Steve Mintz has millions of dollars at his disposal to shape the intersection of technology and higher education in the University of Texas System. If you do not know who he is, you can read the Wikipedia article about him, but beware: “A major contributor to [the] article appears to have a close connection with its subject.” It’s that way sometimes with people trying to become more important in social media.
Steve Mintz — a happy Texan who has become One with Capitalism, and wants you to be that way too
Mintz is a devoted capitalist. He cannot imagine any other future other than one involving decreased public support for higher education, and increased energies devoted to educators begging the private sector for help. In a way, it’s surprising we do not have a Kickstarter campaign out there already for the UT System. Mintz does not acknowledge any problem with the current state of affairs in which the state of Texas interferes 100% of the time in higher education, but provides less than 20% of its funding. For Mintz, that’s the way of capitalism, and he cannot imagine a world that is different. Mintz is one with other alleged tech gurus who hawk Coursera and edX while merging the discourse of “open education” and entrepreneurship. The goal of enterprises like Coursera and edX is profit. Have you met an administrator in public education whose goal is free and open education run only by faculty members with tech skills?
Yet, there are other ways to proceed.
The prevailing paradigms cannot explain why the economy with the highest level of workforce participation in its governance, the greatest degree of regulation of labourmarket entry through vocational enforcement and the most severe constraints on capital in its banking system should be the most competitive in Europe.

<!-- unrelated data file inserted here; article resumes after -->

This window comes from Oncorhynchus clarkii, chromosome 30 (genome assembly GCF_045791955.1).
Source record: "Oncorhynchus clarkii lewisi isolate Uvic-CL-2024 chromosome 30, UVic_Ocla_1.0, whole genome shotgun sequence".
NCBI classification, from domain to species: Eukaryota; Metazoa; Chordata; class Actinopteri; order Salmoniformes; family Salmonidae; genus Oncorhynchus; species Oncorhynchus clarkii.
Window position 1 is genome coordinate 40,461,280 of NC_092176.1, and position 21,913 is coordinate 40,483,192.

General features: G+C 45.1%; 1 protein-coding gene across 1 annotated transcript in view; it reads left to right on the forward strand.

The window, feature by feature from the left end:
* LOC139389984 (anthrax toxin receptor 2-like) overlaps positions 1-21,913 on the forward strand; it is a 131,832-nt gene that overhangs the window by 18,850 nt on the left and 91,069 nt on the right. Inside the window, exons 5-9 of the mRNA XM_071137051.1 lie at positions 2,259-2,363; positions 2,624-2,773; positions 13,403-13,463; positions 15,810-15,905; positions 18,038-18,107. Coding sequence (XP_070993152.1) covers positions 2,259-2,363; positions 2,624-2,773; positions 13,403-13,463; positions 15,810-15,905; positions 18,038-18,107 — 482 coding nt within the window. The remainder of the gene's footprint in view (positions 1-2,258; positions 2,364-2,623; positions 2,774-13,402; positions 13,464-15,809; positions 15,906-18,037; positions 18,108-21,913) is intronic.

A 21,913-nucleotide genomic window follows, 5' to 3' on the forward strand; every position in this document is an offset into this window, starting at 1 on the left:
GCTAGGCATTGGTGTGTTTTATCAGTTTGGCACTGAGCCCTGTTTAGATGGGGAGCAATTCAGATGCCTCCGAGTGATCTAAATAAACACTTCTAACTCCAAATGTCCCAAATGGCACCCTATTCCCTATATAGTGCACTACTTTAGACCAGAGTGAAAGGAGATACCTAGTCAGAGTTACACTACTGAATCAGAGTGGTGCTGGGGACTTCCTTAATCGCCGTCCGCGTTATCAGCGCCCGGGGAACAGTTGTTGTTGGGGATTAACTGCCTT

After transferring to Magdalen College, Oxford, in the autumn of 1874, Wilde scored highest marks on his entrance exams, and finished by taking a prestigious double first in “Greats,” the relatively recent, classics-based curriculum officially known as literae humaniores. Always attentive to his image, he liked to imply that these successes came easily — “he liked to pose as a dilettante trifling with his books,” Hunter Blair recalled — but in fact put in “hours of assiduous and laborious reading, often into the small hours of the morning.” Whatever his taste for lilies and Sèvres, he was a grind.
– Daniel Mendelsohn, “Oscar Wilde, Classics Scholar” in Waiting for the Barbarians
“I was quite surprised to find that students will absolutely defend to the death the lecture – a mode of learning that many of us are getting used to thinking of as an out-of-date method of teaching.”
From a report cited in the Times Higher Education Supplement.
Sometimes those of us in education grow weary of the escalation of Wall Street compensation while educators’ pay remains stagnant or declines. One might draw the conclusion that the world values Wall Street types more than academic types, and we know that cannot be so. Now we have the evidence from The New York Times. Beverly L. Hall, a district superintendent in the Atlanta school system, drew the attention of prosecutors who decided she is worth a $7.5 million bond, while back in New York City Michael S. Steinberg, worker at SACS Capital Advisors who made tens of millions trading “investments,” was released from custody on a mere $3 million bail. Now Ms. Hall allegedly hauled in over half a million dollars over several years from her activities, and prosecutors consider her worth (by bail and bond standards) over twice as much as Mr. Steinberg. Let’s not miss this chance to highlight a shift in society’s appreciation of what educators do.
P.S. Note that neither of these people has seen her or his day in court, and it might be time to roll out the bromide: each is innocent until proven guilty.